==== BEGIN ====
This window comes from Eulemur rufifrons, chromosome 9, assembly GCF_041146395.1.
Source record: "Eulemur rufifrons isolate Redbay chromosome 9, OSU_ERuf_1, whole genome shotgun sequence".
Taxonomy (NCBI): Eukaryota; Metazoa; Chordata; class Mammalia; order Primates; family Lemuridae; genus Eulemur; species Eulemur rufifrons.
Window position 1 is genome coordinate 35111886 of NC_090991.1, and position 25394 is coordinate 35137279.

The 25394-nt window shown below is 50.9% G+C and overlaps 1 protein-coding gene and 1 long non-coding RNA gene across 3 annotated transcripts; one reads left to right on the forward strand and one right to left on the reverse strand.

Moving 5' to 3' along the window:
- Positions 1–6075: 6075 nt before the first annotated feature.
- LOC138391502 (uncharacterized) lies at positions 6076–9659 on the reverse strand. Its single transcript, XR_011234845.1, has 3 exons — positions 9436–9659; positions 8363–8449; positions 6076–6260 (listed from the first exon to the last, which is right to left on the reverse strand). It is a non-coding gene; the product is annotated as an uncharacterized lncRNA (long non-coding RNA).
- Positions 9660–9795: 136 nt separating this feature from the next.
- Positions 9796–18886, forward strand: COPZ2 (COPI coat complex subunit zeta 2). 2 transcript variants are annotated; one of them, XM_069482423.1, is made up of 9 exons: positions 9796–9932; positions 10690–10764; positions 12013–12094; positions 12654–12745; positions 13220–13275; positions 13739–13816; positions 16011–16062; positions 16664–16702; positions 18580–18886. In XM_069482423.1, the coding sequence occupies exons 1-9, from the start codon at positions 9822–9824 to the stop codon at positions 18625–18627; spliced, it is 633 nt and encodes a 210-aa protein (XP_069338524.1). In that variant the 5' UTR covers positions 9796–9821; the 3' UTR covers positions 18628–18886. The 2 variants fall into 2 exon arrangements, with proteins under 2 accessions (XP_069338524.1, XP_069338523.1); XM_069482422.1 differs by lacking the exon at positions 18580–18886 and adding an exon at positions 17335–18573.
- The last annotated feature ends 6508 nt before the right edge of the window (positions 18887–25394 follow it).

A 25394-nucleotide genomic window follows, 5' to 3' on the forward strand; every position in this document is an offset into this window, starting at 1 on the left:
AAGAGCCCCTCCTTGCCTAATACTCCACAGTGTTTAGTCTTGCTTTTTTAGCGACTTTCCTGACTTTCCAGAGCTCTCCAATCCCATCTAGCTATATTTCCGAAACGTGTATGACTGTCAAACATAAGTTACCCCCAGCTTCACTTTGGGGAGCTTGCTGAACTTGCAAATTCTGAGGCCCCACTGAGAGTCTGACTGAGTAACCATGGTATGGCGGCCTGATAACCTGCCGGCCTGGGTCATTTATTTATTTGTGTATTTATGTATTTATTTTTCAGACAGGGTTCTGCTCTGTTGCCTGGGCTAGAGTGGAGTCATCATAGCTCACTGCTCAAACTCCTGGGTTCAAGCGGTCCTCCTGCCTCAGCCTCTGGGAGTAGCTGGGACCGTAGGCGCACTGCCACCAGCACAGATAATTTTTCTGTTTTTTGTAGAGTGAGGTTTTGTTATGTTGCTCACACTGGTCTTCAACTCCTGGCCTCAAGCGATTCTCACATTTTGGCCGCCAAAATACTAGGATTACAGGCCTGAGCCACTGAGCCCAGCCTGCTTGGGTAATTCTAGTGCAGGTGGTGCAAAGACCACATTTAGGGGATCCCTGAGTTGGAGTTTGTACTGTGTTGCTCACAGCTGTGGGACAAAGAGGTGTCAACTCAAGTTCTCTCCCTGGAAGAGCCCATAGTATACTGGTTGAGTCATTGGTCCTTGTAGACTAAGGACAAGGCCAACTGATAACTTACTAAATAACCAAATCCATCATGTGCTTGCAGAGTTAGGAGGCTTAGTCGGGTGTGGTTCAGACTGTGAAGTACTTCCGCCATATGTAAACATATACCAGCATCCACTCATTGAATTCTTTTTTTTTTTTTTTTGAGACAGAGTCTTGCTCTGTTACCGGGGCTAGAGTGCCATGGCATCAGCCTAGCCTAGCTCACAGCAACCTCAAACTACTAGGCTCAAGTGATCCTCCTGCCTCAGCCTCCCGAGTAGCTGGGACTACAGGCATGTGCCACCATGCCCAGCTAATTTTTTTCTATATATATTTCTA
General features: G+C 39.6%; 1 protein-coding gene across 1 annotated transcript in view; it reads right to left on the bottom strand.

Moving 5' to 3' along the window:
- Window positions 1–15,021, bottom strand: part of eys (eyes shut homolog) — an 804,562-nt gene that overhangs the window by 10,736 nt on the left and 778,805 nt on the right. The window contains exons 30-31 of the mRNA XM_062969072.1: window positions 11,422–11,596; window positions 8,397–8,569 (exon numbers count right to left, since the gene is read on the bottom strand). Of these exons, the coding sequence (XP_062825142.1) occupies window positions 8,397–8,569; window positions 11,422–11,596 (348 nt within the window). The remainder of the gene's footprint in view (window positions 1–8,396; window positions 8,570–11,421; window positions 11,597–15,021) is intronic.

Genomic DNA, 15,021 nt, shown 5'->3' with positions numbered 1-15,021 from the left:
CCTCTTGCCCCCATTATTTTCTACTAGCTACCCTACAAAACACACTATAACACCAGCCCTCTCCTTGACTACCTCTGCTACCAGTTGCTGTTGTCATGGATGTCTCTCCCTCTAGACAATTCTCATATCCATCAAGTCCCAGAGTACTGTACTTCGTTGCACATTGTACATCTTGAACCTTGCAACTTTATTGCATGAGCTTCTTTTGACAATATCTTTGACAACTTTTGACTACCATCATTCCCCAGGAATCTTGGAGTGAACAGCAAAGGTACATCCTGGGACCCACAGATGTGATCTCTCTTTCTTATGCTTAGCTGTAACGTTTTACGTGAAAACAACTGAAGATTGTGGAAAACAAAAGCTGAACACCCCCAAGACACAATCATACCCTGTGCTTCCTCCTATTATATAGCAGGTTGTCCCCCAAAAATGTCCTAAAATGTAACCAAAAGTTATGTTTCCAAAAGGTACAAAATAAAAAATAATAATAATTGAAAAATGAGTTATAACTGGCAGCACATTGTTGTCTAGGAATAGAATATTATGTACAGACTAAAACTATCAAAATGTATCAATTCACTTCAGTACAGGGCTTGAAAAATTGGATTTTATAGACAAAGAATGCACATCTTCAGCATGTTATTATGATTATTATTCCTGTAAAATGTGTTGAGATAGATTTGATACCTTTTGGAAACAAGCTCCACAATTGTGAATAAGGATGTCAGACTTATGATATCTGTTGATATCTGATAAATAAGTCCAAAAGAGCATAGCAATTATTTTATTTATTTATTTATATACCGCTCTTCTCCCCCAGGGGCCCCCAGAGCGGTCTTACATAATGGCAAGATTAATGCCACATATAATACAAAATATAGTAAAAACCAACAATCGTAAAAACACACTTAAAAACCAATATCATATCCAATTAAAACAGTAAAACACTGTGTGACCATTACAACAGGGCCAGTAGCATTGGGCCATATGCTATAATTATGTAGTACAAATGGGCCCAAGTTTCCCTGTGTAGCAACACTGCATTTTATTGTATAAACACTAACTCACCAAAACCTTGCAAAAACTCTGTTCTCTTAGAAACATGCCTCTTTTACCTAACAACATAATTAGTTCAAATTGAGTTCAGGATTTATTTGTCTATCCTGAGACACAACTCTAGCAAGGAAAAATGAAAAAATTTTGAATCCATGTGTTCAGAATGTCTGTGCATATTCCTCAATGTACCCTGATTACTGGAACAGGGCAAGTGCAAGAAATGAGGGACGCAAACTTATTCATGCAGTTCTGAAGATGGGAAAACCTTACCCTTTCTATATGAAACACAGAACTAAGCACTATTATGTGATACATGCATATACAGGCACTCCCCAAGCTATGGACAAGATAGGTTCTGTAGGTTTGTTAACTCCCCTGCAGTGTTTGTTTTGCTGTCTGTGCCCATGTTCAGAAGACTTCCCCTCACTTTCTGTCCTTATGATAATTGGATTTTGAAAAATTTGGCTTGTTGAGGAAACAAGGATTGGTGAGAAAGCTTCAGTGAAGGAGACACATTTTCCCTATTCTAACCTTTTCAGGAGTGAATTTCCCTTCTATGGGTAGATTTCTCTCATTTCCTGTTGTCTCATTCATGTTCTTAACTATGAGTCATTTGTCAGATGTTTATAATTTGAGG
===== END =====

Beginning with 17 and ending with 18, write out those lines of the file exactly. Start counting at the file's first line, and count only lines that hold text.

Genomic DNA, 15,021 nt, shown 5'->3' with positions numbered 1-15,021 from the left:
CCTCTTGCCCCCATTATTTTCTACTAGCTACCCTACAAAACACACTATAACACCAGCCCTCTCCTTGACTACCTCTGCTACCAGTTGCTGTTGTCATGGATGTCTCTCCCTCTAGACAATTCTCATATCCATCAAGTCCCAGAGTACTGTACTTCGTTGCACATTGTACATCTTGAACCTTGCAACTTTATTGCATGAGCTTCTTTTGACAATATCTTTGACAACTTTTGACTACCATCATTCCCCAGGAATCTTGGAGTGAACAGCAAAGGTACATCCTGGGACCCACAGATGTGATCTCTCTTTCTTATGCTTAGCTGTAACGTTTTACGTGAAAACAACTGAAGATTGTGGAAAACAAAAGCTGAACACCCCCAAGACACAATCATACCCTGTGCTTCCTCCTATTATATAGCAGGTTGTCCCCCAAAAATGTCCTAAAATGTAACCAAAAGTTATGTTTCCAAAAGGTACAAAATAAAAAATAATAATAATTGAAAAATGAGTTATAACTGGCAGCACATTGTTGTCTAGGAATAGAATATTATGTACAGACTAAAACTATCAAAATGTATCAATTCACTTCAGTACAGGGCTTGAAAAATTGGATTTTATAGACAAAGAATGCACATCTTCAGCATGTTATTATGATTATTATTCCTGTAAAATGTGTTGAGATAGATTTGATACCTTTTGGAAACAAGCTCCACAATTGTGAATAAGGATGTCAGACTTATGATATCTGTTGATATCTGATAAATAAGTCCAAAAGAGCATAGCAATTATTTTATTTATTTATTTATATACCGCTCTTCTCCCCCAGGGGCCCCCAGAGCGGTCTTACATAATGGCAAGATTAATGCCACATATAATACAAAATATAGTAAAAACCAACAATCGTAAAAACACACTTAAAAACCAATATCATATCCAATTAAAACAGTAAAACACTGTGTGACCATTACAACAGGGCCAGTAGCATTGGGCCATATGCTATAATTATGTAGTACAAATGGGCCCAAGTTTCCCTGTGTAGCAACACTGCATTTTATTGTATAAACACTAACTCACCAAAACCTTGCAAAAACTCTGTTCTCTTAGAAACATGCCTCTTTTACCTAACAACATAATTAGTTCAAATTGAGTTCAGGATTTATTTGTCTATCCTGAGACACAACTCTAGCAAGGAAAAATGAAAAAATTTTGAATCCATGTGTTCAGAATGTCTGTGCATATTCCTCAATGTACCCTGATTACTGGAACAGGGCAAGTGCAAGAAATGAGGGACGCAAACTTATTCATGCAGTTCTGAAGATGGGAAAACCTTACCCTTTCTATATGAAACACAGAACTAAGCACTATTATGTGATACATGCATATACAGGCACTCCCCAAGCTATGGACAAGATAGGTTCTGTAGGTTTGTTAACTCCCCTGCAGTGTTTGTTTTGCTGTCTGTGCCCATGTTCAGAAGACTTCCCCTCACTTTCTGTCCTTATGATAATTGGATTTTGAAAAATTTGGCTTGTTGAGGAAACAAGGATTGGTGAGAAAGCTTCAGTGAAGGAGACACATTTTCCCTATTCTAACCTTTTCAGGAGTGAATTTCCCTTCTATGGGTAGATTTCTCTCATTTCCTGTTGTCTCATTCATGTTCTTAACTATGAGTCATTTGTCAGATGTTTATAATTTGAGG